TABLE 1 Yearly average density for Tikoconus (Tikoconus) costarricanus occurring in three habitats in Orosi Valley, Costa Rica 

Mature forest Restored forest C. lusitanica plantation
Ø= 0.174ind/m2 Ø= 0.047ind/m2 Ø= 0.018ind/m2
n= 78 n= 75 n= 80
SD= 1.748 SD= 0.661 SD= 0.489
min= 0ind/m2 min= 0ind/m2 min= 0ind/m2
max= 0.89ind/m2 max= 0.33ind/m2 max= 0.33ind/m2

Ø= mean density, n= sample size, SD= Standard deviation, min= minimum, max= maximum).

In each habitat the number of specimens throughout the year was the same independently of the season (Kruskall-Wallis = 2.0118, P = 0.57, NS) but the size distribution shows a higher quantity of small specimens during October (Kruskall-Wallis = 17.3061, P = 0.00061, **) (Fig. 2). Specimen size was similar in all habitats (Kruskall-Wallis = 4.08, P = 0.13, NS) (Fig. 3).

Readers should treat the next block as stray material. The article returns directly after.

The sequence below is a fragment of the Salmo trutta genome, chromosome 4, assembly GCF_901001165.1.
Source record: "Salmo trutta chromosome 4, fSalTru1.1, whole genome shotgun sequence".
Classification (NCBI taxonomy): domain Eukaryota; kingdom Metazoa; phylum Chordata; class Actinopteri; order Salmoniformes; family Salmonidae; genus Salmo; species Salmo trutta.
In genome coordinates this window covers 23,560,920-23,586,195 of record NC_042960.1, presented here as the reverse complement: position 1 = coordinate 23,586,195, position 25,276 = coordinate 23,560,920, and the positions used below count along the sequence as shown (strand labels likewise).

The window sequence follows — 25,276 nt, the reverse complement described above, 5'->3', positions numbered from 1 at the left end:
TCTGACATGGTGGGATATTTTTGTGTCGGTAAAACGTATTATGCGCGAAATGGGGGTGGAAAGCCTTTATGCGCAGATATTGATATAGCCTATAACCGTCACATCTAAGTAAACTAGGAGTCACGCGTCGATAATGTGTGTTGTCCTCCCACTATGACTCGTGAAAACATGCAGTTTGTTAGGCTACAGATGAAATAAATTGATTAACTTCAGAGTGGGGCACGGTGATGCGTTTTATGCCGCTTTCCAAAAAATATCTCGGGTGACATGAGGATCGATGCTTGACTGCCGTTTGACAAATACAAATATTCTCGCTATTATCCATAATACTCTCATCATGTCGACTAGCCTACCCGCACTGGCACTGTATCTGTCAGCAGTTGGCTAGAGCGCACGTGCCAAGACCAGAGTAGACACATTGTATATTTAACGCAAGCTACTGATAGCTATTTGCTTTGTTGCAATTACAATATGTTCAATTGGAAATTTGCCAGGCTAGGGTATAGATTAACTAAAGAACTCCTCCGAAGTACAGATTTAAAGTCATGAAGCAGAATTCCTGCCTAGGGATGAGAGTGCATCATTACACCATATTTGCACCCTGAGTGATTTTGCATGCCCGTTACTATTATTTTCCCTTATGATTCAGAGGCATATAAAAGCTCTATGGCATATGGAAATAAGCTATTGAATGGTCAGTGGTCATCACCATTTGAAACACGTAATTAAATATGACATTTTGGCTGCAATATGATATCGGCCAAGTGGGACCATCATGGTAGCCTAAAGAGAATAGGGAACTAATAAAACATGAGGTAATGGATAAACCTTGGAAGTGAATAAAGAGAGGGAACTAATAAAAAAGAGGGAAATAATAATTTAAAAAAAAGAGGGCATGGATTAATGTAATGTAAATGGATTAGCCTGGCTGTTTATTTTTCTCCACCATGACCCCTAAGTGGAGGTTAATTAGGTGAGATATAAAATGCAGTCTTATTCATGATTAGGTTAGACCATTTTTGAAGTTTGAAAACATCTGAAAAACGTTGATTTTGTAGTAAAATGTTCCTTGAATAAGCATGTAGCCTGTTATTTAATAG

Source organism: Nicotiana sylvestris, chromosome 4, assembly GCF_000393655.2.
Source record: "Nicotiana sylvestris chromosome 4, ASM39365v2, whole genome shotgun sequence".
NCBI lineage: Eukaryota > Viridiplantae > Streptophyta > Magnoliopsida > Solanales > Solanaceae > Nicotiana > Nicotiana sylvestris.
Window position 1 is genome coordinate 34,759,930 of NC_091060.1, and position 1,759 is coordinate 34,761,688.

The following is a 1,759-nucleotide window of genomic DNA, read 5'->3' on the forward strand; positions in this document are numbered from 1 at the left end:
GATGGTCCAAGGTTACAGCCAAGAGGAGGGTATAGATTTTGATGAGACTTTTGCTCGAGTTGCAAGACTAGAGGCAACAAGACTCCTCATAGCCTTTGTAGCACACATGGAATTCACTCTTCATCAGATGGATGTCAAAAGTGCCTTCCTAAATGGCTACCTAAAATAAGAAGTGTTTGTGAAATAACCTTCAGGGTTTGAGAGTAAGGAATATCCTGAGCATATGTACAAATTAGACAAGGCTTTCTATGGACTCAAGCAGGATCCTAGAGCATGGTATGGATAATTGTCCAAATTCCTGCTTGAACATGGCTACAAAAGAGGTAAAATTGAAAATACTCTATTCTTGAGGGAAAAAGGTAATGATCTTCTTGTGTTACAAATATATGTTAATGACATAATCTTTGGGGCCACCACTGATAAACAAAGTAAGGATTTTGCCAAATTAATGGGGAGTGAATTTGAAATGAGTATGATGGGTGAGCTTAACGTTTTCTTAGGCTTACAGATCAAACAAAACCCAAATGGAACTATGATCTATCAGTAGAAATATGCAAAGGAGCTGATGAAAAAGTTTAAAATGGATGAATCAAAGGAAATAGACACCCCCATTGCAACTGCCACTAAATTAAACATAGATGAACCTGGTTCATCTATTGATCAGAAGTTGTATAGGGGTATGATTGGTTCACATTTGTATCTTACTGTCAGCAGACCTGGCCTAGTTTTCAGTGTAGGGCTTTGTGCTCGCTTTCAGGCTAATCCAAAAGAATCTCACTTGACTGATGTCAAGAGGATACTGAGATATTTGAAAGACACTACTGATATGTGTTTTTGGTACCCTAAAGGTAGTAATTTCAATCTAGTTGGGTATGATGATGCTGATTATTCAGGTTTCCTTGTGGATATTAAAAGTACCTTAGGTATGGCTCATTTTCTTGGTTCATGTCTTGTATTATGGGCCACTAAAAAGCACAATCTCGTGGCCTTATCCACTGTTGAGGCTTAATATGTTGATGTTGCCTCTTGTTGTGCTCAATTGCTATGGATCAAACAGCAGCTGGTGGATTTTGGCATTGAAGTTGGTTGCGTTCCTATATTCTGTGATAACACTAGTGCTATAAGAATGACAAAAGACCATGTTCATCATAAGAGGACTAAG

There were more specimens where litter was moister (Spearman correlation, r = 0.3524, n = 232, P < 0.001, **), more abundant (Spearman correlation, r = 0.3922, n = 232, P < 0.001, **) and deeper (Spearman correlation, r = 0.2543, n = 232, P < 0.001, **).

Demography in leaf litter: I did not find T. (T.) costaricanus in the litter of the C. lusitanica plantation. I found specimens in the mature forest litter only during the dry season, especially in April (Mann-Whitney (Wilcoxon), W = 152, P = 0.004, **). In April, the mature forest`s litter had a snail density of 0.35 ind/m2 (min = 0 ind/m2, max = 8 ind/m2, SD = 0.5871, n = 20) and the correlation between litter humidity and specimen quantity was positively significant (Spearman correlation, r = 0.4951, n = 20, P = 0.0309,*). I found only two specimens in January in the mature forest and one specimen in April in the secondary forest, therefore no statistical analysis was conducted.